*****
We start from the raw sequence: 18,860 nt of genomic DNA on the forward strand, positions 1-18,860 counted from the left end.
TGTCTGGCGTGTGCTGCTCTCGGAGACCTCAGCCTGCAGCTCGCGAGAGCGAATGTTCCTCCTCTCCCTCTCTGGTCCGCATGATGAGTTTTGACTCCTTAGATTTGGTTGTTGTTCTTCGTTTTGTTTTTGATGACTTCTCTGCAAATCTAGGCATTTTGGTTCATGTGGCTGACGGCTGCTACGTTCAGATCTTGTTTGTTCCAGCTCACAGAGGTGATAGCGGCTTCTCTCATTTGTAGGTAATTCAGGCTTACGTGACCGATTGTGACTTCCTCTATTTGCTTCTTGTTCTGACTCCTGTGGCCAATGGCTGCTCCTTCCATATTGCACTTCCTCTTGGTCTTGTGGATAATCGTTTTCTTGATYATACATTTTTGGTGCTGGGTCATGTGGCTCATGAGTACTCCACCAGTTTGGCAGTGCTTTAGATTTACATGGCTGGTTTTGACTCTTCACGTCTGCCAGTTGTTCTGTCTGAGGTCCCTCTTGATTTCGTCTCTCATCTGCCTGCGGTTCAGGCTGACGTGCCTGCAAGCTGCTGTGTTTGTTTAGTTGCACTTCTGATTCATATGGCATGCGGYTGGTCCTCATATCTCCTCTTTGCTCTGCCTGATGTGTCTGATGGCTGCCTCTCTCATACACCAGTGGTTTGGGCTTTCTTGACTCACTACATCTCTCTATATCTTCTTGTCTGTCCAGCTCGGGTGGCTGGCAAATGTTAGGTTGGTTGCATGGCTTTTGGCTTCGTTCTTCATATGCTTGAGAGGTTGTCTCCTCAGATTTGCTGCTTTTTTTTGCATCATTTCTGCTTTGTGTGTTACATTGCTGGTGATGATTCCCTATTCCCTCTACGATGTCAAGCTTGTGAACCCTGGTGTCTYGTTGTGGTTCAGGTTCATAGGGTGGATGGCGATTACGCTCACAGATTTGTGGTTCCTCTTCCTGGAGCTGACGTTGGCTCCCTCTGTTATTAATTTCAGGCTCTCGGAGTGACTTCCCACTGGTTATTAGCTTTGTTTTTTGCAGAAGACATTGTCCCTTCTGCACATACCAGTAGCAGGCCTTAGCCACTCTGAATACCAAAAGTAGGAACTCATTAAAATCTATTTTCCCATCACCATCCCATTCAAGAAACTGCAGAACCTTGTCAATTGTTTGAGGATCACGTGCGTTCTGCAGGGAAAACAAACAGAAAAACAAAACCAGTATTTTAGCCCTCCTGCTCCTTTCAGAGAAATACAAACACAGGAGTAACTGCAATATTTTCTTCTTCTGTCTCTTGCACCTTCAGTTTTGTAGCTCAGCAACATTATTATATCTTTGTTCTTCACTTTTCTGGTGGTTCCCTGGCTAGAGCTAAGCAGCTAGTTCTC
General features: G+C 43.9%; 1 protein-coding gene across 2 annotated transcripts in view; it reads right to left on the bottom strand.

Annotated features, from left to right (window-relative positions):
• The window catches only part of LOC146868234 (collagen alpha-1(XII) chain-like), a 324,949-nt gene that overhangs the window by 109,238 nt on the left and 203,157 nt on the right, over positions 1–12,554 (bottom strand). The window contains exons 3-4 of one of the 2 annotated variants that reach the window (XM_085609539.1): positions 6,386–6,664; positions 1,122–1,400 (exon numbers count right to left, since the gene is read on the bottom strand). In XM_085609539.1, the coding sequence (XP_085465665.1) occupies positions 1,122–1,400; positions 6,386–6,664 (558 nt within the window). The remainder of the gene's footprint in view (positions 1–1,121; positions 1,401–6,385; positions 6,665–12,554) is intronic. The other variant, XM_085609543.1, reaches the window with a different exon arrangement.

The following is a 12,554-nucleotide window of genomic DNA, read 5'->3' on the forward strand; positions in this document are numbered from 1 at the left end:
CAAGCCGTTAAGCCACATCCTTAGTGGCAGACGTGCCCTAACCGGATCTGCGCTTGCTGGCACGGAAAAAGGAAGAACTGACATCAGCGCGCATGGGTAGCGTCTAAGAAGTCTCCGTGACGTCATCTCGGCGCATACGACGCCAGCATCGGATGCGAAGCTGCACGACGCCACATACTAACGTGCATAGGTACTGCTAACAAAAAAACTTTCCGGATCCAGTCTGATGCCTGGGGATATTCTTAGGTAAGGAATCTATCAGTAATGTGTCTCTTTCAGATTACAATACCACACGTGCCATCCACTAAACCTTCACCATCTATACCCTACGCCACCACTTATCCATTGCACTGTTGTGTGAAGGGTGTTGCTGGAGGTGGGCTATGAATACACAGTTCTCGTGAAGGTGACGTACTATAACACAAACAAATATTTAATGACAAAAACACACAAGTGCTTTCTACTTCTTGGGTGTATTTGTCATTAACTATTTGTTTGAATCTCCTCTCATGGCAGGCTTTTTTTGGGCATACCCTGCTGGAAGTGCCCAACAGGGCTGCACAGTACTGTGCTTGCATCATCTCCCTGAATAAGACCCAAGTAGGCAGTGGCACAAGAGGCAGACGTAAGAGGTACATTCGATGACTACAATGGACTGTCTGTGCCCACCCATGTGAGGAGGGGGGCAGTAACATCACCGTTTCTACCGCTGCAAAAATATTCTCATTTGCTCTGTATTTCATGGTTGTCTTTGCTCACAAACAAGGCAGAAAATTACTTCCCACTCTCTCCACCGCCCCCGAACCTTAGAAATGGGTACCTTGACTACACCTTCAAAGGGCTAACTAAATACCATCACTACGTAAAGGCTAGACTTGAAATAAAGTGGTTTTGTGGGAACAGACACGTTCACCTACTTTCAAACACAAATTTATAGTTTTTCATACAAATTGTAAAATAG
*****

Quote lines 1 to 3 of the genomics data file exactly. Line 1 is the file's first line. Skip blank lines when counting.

We start from the raw sequence: 18,860 nt of genomic DNA on the forward strand, positions 1-18,860 counted from the left end.
TGTCTGGCGTGTGCTGCTCTCGGAGACCTCAGCCTGCAGCTCGCGAGAGCGAATGTTCCTCCTCTCCCTCTCTGGTCCGCATGATGAGTTTTGACTCCTTAGATTTGGTTGTTGTTCTTCGTTTTGTTTTTGATGACTTCTCTGCAAATCTAGGCATTTTGGTTCATGTGGCTGACGGCTGCTACGTTCAGATCTTGTTTGTTCCAGCTCACAGAGGTGATAGCGGCTTCTCTCATTTGTAGGTAATTCAGGCTTACGTGACCGATTGTGACTTCCTCTATTTGCTTCTTGTTCTGACTCCTGTGGCCAATGGCTGCTCCTTCCATATTGCACTTCCTCTTGGTCTTGTGGATAATCGTTTTCTTGATYATACATTTTTGGTGCTGGGTCATGTGGCTCATGAGTACTCCACCAGTTTGGCAGTGCTTTAGATTTACATGGCTGGTTTTGACTCTTCACGTCTGCCAGTTGTTCTGTCTGAGGTCCCTCTTGATTTCGTCTCTCATCTGCCTGCGGTTCAGGCTGACGTGCCTGCAAGCTGCTGTGTTTGTTTAGTTGCACTTCTGATTCATATGGCATGCGGYTGGTCCTCATATCTCCTCTTTGCTCTGCCTGATGTGTCTGATGGCTGCCTCTCTCATACACCAGTGGTTTGGGCTTTCTTGACTCACTACATCTCTCTATATCTTCTTGTCTGTCCAGCTCGGGTGGCTGGCAAATGTTAGGTTGGTTGCATGGCTTTTGGCTTCGTTCTTCATATGCTTGAGAGGTTGTCTCCTCAGATTTGCTGCTTTTTTTTGCATCATTTCTGCTTTGTGTGTTACATTGCTGGTGATGATTCCCTATTCCCTCTACGATGTCAAGCTTGTGAACCCTGGTGTCTYGTTGTGGTTCAGGTTCATAGGGTGGATGGCGATTACGCTCACAGATTTGTGGTTCCTCTTCCTGGAGCTGACGTTGGCTCCCTCTGTTATTAATTTCAGGCTCTCGGAGTGACTTCCCACTGGTTATTAGCTTTGTTTTTTGCAGAAGACATTGTCCCTTCTGCACATACCAGTAGCAGGCCTTAGCCACTCTGAATACCAAAAGTAGGAACTCATTAAAATCTATTTTCCCATCACCATCCCATTCAAGAAACTGCAGAACCTTGTCAATTGTTTGAGGATCACGTGCGTTCTGCAGGGAAAACAAACAGAAAAACAAAACCAGTATTTTAGCCCTCCTGCTCCTTTCAGAGAAATACAAACACAGGAGTAACTGCAATATTTTCTTCTTCTGTCTCTTGCACCTTCAGTTTTGTAGCTCAGCAACATTATTATATCTTTGTTCTTCACTTTTCTGGTGGTTCCCTGGCTAGAGCTAAGCAGCTAGTTCTC
General features: G+C 43.9%; 1 protein-coding gene across 2 annotated transcripts in view; it reads right to left on the bottom strand.